… Distributism is not a middle ground between capitalism and socialism. Rather, it rejects both capitalism and socialism, which it sees as flips sides of the same coin. From the distributist perspective, capitalism inevitably leads to the concentration of power in big businesses who hold monopolies and exploit workers, consumers, and the environment. On the other hand, socialism also leads to a concentration of power, but in the hands of big government and a political elite. This concentration of power, either in big business or big government, has the same effect of disempowering the majority of people. Distributism sees capitalism and socialism, big business and big government, as mutually reinforcing, one leading to the other hand back again in a vicious cycle. (The military-industrial complex has many analogues.) Distributism seeks a third way: instead of big business or big government, we would have “big community”.
Distributism sees economics as a subset of ethics. Thomas Storck explains in “Capitalism and Distributism: Two Systems at War,”
“Distributism seeks to subordinate economic activity to human life as a whole, to our spiritual life, our intellectual life, our family life. It does not regard the mere production of goods, still less the acquisition of wealth, as ends in themselves.”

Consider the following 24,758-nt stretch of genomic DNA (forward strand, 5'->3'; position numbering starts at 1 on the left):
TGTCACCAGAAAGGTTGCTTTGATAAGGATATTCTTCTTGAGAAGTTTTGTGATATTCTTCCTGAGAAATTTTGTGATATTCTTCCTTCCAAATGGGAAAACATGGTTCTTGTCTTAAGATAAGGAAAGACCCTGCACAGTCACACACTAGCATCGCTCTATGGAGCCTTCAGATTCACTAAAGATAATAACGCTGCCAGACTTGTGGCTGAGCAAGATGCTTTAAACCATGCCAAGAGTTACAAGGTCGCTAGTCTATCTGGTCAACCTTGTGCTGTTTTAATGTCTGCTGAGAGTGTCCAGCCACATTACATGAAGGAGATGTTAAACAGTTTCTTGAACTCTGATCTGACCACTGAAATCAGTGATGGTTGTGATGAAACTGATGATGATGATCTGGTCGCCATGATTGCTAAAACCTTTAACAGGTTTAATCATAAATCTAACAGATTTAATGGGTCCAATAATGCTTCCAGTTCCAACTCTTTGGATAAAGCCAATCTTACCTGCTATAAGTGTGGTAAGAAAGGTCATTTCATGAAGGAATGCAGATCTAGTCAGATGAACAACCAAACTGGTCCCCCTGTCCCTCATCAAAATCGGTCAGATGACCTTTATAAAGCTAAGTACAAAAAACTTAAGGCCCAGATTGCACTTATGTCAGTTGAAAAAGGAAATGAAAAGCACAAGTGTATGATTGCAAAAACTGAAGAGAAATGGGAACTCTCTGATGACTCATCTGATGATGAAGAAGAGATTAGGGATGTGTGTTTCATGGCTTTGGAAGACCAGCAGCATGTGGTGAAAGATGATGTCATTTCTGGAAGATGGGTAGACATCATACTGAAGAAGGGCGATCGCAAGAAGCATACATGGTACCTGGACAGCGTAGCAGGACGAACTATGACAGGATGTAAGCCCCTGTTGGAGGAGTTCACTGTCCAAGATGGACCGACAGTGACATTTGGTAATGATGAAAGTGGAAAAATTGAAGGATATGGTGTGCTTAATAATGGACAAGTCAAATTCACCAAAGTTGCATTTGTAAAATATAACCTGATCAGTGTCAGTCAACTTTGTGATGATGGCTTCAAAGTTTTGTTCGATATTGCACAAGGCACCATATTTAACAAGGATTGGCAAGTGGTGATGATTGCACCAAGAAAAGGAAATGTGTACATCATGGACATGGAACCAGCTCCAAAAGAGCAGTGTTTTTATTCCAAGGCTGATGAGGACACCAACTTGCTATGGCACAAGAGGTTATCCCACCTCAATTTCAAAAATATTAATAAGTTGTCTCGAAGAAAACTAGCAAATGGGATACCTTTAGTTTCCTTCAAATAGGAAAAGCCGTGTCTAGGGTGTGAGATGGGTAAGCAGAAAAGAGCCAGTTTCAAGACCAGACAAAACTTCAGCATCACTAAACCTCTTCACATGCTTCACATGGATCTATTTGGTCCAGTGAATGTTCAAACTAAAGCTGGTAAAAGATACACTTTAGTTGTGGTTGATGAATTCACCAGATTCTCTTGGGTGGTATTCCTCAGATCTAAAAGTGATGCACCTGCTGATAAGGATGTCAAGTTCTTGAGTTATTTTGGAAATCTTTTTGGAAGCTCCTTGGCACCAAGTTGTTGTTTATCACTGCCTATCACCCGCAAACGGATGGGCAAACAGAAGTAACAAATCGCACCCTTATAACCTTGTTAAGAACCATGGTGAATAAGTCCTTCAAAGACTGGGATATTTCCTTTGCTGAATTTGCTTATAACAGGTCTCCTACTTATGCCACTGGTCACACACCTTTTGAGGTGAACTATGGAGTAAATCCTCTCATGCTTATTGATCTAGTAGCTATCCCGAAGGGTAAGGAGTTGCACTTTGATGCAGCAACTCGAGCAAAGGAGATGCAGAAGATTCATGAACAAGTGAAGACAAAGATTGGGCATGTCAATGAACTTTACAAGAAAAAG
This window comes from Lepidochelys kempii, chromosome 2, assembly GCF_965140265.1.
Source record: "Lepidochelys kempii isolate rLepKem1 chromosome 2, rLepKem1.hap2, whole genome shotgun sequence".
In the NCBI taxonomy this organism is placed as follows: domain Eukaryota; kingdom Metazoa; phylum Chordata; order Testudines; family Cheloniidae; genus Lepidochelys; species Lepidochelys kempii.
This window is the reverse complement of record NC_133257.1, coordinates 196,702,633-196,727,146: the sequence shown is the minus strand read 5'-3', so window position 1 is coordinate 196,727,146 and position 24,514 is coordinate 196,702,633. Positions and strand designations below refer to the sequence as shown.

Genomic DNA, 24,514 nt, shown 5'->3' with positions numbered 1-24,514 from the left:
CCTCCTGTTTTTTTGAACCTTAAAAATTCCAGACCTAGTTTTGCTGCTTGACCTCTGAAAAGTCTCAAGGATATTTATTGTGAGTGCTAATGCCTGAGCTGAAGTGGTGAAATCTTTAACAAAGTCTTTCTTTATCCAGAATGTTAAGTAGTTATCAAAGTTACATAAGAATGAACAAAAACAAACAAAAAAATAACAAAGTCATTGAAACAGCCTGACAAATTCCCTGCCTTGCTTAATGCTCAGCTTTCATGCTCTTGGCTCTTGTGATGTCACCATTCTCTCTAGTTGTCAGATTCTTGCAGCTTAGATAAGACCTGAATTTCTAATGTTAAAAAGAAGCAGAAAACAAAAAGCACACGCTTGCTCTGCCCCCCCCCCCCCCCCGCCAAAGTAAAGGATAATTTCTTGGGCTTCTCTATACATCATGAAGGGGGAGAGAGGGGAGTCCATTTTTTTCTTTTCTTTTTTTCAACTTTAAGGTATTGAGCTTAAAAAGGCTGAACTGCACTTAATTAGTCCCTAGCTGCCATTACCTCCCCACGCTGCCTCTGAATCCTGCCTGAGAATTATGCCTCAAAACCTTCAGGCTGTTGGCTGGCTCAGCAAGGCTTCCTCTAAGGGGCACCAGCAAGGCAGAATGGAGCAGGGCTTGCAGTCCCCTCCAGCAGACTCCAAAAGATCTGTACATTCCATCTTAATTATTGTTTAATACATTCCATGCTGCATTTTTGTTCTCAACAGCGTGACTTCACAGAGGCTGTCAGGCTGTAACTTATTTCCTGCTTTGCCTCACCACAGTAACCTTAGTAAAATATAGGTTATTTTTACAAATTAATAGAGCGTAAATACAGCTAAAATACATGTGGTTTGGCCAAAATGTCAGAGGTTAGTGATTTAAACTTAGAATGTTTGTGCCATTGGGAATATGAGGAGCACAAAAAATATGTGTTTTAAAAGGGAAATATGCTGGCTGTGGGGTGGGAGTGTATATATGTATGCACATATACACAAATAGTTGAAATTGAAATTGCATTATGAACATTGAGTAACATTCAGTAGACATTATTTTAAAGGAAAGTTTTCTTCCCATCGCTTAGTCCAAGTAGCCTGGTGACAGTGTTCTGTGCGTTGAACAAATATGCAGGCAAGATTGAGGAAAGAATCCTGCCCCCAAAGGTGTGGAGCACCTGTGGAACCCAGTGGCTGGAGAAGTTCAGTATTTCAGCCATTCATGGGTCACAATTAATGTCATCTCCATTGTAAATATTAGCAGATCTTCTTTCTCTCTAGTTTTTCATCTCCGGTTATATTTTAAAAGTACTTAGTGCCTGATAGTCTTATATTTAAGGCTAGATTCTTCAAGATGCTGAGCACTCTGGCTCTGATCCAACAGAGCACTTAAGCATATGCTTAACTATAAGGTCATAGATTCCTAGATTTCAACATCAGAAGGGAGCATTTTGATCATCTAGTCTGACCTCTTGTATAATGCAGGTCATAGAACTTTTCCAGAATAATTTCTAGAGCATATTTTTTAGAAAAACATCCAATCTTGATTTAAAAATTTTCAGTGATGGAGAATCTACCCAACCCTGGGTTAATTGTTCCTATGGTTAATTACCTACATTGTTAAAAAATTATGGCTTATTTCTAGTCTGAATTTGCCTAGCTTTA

Our current capitalist system turns this on its head and renders everything — the family, religion, even our bodies — subordinate to the production of wealth for the capitalist class. In a distributist economy, the economy is made to serve the needs — both material and spiritual — of all human beings.
Small is Beautiful
The motto of a distributism is “Small is Beautiful”. Distributism favors the small and the local. A fundamental concept in distributism is “subsidiarity,” the idea any activity of economic production should be performed by the smallest possible unit — down to the family. …